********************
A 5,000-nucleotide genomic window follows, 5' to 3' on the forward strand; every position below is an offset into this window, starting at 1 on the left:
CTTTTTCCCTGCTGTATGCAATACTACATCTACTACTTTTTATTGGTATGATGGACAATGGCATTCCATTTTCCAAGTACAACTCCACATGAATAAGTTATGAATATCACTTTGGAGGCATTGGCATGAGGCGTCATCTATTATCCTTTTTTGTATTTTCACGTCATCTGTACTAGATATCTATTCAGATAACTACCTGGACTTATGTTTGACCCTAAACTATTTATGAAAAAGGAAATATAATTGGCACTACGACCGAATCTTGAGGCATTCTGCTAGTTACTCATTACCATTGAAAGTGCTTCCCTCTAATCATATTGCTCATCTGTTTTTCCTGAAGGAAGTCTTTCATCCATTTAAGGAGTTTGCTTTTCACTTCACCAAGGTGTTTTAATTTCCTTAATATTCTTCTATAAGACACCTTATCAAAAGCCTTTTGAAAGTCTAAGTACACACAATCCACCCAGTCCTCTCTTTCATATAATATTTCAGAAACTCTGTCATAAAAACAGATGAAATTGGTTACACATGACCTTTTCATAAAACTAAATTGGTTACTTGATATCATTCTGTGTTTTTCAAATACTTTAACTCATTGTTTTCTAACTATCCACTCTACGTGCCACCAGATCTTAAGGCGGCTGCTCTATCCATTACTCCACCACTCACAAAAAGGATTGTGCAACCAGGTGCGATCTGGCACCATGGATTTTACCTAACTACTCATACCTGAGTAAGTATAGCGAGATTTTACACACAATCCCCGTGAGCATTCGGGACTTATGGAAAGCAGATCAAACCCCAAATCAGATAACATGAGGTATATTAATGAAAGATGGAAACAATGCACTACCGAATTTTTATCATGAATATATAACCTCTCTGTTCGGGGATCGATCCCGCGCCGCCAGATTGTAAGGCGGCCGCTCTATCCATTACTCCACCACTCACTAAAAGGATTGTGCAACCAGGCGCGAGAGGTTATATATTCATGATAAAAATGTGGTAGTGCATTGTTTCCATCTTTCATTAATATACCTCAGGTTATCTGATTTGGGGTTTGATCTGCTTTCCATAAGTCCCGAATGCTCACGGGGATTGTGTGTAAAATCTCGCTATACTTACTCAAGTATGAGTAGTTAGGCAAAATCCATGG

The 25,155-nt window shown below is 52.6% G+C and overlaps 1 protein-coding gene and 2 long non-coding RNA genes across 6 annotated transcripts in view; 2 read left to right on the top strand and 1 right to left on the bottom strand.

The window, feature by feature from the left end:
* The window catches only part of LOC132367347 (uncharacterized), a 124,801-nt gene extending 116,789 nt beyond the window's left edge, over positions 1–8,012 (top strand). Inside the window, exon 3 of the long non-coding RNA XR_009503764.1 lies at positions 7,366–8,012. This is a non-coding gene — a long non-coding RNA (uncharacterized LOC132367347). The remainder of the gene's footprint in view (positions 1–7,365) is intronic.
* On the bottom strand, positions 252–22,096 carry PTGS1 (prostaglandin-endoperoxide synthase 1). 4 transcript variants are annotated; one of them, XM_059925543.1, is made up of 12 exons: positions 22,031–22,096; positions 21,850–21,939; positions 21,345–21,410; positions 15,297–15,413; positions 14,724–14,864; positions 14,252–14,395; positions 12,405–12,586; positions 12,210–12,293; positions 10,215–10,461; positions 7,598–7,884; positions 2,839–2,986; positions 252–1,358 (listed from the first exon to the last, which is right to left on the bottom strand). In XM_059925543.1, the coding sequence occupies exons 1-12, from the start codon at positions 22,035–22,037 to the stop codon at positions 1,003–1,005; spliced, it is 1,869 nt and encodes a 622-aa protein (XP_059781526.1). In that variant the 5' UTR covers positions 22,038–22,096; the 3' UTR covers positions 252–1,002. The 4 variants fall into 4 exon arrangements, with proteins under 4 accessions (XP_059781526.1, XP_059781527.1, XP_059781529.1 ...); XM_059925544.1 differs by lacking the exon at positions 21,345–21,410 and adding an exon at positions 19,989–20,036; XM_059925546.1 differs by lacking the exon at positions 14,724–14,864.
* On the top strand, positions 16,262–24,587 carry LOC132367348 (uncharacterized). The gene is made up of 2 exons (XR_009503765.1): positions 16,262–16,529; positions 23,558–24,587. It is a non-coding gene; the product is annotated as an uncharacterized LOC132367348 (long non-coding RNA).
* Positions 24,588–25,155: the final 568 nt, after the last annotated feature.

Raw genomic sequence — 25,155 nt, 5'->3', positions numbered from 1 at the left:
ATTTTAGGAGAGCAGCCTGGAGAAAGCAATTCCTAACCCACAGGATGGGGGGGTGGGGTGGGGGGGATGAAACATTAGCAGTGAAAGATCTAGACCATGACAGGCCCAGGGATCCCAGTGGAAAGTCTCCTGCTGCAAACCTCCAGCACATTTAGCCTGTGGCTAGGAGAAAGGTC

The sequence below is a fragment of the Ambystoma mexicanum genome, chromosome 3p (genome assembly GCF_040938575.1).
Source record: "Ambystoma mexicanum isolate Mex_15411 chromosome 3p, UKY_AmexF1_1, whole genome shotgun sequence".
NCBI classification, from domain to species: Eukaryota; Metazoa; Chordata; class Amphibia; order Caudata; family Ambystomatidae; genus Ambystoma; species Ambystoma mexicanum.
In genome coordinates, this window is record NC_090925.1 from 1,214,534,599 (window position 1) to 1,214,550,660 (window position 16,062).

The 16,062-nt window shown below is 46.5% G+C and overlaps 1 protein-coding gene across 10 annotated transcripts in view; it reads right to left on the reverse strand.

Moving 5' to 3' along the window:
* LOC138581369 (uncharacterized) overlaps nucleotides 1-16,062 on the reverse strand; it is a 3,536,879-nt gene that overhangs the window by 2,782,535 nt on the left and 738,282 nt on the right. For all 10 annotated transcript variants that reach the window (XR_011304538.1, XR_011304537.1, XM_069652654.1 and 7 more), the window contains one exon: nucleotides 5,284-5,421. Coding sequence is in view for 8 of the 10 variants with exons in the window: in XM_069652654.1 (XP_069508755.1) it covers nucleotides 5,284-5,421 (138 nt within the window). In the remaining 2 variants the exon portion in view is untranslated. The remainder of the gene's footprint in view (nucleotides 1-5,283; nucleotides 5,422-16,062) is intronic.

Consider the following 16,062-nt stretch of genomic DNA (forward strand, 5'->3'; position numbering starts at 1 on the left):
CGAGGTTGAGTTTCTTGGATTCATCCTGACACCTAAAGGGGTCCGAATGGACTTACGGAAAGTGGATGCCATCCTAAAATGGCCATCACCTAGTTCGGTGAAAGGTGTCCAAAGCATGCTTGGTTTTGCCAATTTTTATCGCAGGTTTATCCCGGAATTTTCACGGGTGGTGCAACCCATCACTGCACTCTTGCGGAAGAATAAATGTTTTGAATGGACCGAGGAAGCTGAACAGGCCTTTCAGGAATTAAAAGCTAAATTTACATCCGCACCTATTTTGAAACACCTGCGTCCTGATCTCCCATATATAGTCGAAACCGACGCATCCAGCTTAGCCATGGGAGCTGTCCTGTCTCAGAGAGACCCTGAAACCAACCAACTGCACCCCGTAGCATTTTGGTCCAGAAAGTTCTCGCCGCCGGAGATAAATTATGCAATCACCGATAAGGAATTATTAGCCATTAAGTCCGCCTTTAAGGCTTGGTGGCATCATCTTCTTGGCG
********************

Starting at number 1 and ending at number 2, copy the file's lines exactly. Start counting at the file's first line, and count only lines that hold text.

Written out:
A 5,000-nucleotide genomic window follows, 5' to 3' on the forward strand; every position below is an offset into this window, starting at 1 on the left:
CTTTTTCCCTGCTGTATGCAATACTACATCTACTACTTTTTATTGGTATGATGGACAATGGCATTCCATTTTCCAAGTACAACTCCACATGAATAAGTTATGAATATCACTTTGGAGGCATTGGCATGAGGCGTCATCTATTATCCTTTTTTGTATTTTCACGTCATCTGTACTAGATATCTATTCAGATAACTACCTGGACTTATGTTTGACCCTAAACTATTTATGAAAAAGGAAATATAATTGGCACTACGACCGAATCTTGAGGCATTCTGCTAGTTACTCATTACCATTGAAAGTGCTTCCCTCTAATCATATTGCTCATCTGTTTTTCCTGAAGGAAGTCTTTCATCCATTTAAGGAGTTTGCTTTTCACTTCACCAAGGTGTTTTAATTTCCTTAATATTCTTCTATAAGACACCTTATCAAAAGCCTTTTGAAAGTCTAAGTACACACAATCCACCCAGTCCTCTCTTTCATATAATATTTCAGAAACTCTGTCATAAAAACAGATGAAATTGGTTACACATGACCTTTTCATAAAACTAAATTGGTTACTTGATATCATTCTGTGTTTTTCAAATACTTTAACTCATTGTTTTCTAACTATCCACTCTACGTGCCACCAGATCTTAAGGCGGCTGCTCTATCCATTACTCCACCACTCACAAAAAGGATTGTGCAACCAGGTGCGATCTGGCACCATGGATTTTACCTAACTACTCATACCTGAGTAAGTATAGCGAGATTTTACACACAATCCCCGTGAGCATTCGGGACTTATGGAAAGCAGATCAAACCCCAAATCAGATAACATGAGGTATATTAATGAAAGATGGAAACAATGCACTACCGAATTTTTATCATGAATATATAACCTCTCTGTTCGGGGATCGATCCCGCGCCGCCAGATTGTAAGGCGGCCGCTCTATCCATTACTCCACCACTCACTAAAAGGATTGTGCAACCAGGCGCGAGAGGTTATATATTCATGATAAAAATGTGGTAGTGCATTGTTTCCATCTTTCATTAATATACCTCAGGTTATCTGATTTGGGGTTTGATCTGCTTTCCATAAGTCCCGAATGCTCACGGGGATTGTGTGTAAAATCTCGCTATACTTACTCAAGTATGAGTAGTTAGGCAAAATCCATGG